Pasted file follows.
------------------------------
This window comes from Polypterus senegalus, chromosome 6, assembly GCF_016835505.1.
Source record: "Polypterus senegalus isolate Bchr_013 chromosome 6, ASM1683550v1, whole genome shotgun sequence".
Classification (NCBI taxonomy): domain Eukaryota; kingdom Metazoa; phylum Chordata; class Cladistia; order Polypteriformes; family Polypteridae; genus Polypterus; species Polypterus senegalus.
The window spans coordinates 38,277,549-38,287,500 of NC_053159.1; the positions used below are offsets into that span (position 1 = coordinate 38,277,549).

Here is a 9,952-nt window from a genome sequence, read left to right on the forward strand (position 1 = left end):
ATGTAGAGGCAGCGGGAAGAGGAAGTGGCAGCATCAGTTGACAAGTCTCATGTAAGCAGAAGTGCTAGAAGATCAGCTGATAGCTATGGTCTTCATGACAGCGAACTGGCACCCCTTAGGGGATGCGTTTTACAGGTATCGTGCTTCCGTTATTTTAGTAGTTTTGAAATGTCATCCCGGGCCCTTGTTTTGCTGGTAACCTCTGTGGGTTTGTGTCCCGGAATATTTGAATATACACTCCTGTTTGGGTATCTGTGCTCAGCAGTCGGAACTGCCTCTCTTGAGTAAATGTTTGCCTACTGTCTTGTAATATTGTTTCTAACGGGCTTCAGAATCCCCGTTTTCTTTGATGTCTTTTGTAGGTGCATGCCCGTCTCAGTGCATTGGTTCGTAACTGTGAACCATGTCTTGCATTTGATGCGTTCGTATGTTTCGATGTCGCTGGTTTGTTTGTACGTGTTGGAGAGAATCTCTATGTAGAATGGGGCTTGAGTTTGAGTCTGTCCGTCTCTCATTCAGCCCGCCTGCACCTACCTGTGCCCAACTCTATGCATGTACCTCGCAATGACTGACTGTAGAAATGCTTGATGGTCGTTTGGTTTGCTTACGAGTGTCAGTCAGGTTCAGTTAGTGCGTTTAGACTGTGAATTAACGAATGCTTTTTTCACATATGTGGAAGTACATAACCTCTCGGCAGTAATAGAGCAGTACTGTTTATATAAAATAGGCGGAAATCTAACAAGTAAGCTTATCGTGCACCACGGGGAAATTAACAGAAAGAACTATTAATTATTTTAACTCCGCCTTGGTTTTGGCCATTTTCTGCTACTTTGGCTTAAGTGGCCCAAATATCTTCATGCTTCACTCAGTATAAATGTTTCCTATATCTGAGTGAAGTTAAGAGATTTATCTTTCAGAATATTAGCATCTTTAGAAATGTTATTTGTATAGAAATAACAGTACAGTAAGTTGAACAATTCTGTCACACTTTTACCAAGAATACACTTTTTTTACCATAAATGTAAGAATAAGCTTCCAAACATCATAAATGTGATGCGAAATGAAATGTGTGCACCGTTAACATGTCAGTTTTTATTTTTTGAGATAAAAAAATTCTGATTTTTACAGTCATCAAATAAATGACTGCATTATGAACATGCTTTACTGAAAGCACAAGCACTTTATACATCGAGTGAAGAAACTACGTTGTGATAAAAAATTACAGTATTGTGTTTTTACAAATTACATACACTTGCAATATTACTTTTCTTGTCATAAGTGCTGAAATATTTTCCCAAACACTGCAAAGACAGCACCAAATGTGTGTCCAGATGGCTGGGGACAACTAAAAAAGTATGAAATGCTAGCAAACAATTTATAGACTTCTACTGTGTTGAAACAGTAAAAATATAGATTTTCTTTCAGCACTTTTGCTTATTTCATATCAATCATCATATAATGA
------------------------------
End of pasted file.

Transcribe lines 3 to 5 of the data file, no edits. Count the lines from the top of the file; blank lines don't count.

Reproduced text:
Classification (NCBI taxonomy): domain Eukaryota; kingdom Metazoa; phylum Chordata; class Cladistia; order Polypteriformes; family Polypteridae; genus Polypterus; species Polypterus senegalus.
The window spans coordinates 38,277,549-38,287,500 of NC_053159.1; the positions used below are offsets into that span (position 1 = coordinate 38,277,549).

Here is a 9,952-nt window from a genome sequence, read left to right on the forward strand (position 1 = left end):